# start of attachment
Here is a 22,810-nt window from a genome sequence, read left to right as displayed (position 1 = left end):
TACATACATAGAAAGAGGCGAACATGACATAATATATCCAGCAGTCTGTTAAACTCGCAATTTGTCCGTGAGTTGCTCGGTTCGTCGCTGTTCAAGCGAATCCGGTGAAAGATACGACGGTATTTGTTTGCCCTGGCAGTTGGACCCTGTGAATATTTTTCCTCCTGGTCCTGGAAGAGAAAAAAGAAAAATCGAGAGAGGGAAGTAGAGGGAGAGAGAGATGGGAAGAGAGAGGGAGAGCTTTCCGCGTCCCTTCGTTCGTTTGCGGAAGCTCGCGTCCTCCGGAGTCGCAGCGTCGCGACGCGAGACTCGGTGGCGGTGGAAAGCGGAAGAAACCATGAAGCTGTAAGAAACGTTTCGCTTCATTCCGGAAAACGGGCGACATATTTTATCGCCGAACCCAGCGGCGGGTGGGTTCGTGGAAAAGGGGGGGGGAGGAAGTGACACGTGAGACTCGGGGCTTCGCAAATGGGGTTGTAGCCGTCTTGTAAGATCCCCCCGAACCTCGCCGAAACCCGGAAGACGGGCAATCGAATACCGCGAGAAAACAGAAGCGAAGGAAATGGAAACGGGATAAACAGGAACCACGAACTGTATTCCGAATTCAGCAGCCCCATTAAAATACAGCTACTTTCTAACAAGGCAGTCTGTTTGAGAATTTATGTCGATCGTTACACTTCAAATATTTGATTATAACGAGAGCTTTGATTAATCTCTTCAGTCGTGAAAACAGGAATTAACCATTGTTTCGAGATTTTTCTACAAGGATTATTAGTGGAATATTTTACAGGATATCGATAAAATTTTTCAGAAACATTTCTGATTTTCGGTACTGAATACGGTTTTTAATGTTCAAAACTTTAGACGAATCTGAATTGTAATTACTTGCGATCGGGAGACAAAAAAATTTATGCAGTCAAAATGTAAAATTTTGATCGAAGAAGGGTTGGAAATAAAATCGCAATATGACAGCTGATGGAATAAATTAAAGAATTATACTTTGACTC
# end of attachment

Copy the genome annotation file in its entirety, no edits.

Here is a 22,810-nt window from a genome sequence, read left to right as displayed (position 1 = left end):
TACATACATAGAAAGAGGCGAACATGACATAATATATCCAGCAGTCTGTTAAACTCGCAATTTGTCCGTGAGTTGCTCGGTTCGTCGCTGTTCAAGCGAATCCGGTGAAAGATACGACGGTATTTGTTTGCCCTGGCAGTTGGACCCTGTGAATATTTTTCCTCCTGGTCCTGGAAGAGAAAAAAGAAAAATCGAGAGAGGGAAGTAGAGGGAGAGAGAGATGGGAAGAGAGAGGGAGAGCTTTCCGCGTCCCTTCGTTCGTTTGCGGAAGCTCGCGTCCTCCGGAGTCGCAGCGTCGCGACGCGAGACTCGGTGGCGGTGGAAAGCGGAAGAAACCATGAAGCTGTAAGAAACGTTTCGCTTCATTCCGGAAAACGGGCGACATATTTTATCGCCGAACCCAGCGGCGGGTGGGTTCGTGGAAAAGGGGGGGGGAGGAAGTGACACGTGAGACTCGGGGCTTCGCAAATGGGGTTGTAGCCGTCTTGTAAGATCCCCCCGAACCTCGCCGAAACCCGGAAGACGGGCAATCGAATACCGCGAGAAAACAGAAGCGAAGGAAATGGAAACGGGATAAACAGGAACCACGAACTGTATTCCGAATTCAGCAGCCCCATTAAAATACAGCTACTTTCTAACAAGGCAGTCTGTTTGAGAATTTATGTCGATCGTTACACTTCAAATATTTGATTATAACGAGAGCTTTGATTAATCTCTTCAGTCGTGAAAACAGGAATTAACCATTGTTTCGAGATTTTTCTACAAGGATTATTAGTGGAATATTTTACAGGATATCGATAAAATTTTTCAGAAACATTTCTGATTTTCGGTACTGAATACGGTTTTTAATGTTCAAAACTTTAGACGAATCTGAATTGTAATTACTTGCGATCGGGAGACAAAAAAATTTATGCAGTCAAAATGTAAAATTTTGATCGAAGAAGGGTTGGAAATAAAATCGCAATATGACAGCTGATGGAATAAATTAAAGAATTATACTTTGACTC